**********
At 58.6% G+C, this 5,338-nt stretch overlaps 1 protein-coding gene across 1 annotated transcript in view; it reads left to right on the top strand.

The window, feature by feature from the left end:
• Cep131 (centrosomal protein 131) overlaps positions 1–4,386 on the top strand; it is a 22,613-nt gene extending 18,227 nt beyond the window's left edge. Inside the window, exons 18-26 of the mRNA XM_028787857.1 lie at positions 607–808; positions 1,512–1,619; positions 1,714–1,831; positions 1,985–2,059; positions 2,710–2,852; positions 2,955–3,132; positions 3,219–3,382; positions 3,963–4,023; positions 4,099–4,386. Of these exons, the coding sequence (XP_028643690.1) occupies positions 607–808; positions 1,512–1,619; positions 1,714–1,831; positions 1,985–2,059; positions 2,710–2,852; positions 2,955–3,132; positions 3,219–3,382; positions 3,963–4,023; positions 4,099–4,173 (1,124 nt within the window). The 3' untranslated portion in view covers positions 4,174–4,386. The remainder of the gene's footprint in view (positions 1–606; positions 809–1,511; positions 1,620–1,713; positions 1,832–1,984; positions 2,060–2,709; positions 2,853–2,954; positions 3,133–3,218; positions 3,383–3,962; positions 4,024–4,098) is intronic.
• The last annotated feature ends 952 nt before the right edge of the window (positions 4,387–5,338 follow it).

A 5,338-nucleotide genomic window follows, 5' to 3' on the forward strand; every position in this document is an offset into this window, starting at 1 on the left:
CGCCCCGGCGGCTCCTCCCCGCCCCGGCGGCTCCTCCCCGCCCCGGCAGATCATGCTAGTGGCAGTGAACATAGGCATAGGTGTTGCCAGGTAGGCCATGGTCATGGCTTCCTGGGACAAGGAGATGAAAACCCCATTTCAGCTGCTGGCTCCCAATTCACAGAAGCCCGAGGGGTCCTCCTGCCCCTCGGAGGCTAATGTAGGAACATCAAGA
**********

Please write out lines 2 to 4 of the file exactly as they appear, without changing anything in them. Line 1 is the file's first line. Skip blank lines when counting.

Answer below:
The window, feature by feature from the left end:
• Cep131 (centrosomal protein 131) overlaps positions 1–4,386 on the top strand; it is a 22,613-nt gene extending 18,227 nt beyond the window's left edge. Inside the window, exons 18-26 of the mRNA XM_028787857.1 lie at positions 607–808; positions 1,512–1,619; positions 1,714–1,831; positions 1,985–2,059; positions 2,710–2,852; positions 2,955–3,132; positions 3,219–3,382; positions 3,963–4,023; positions 4,099–4,386. Of these exons, the coding sequence (XP_028643690.1) occupies positions 607–808; positions 1,512–1,619; positions 1,714–1,831; positions 1,985–2,059; positions 2,710–2,852; positions 2,955–3,132; positions 3,219–3,382; positions 3,963–4,023; positions 4,099–4,173 (1,124 nt within the window). The 3' untranslated portion in view covers positions 4,174–4,386. The remainder of the gene's footprint in view (positions 1–606; positions 809–1,511; positions 1,620–1,713; positions 1,832–1,984; positions 2,060–2,709; positions 2,853–2,954; positions 3,133–3,218; positions 3,383–3,962; positions 4,024–4,098) is intronic.
• The last annotated feature ends 952 nt before the right edge of the window (positions 4,387–5,338 follow it).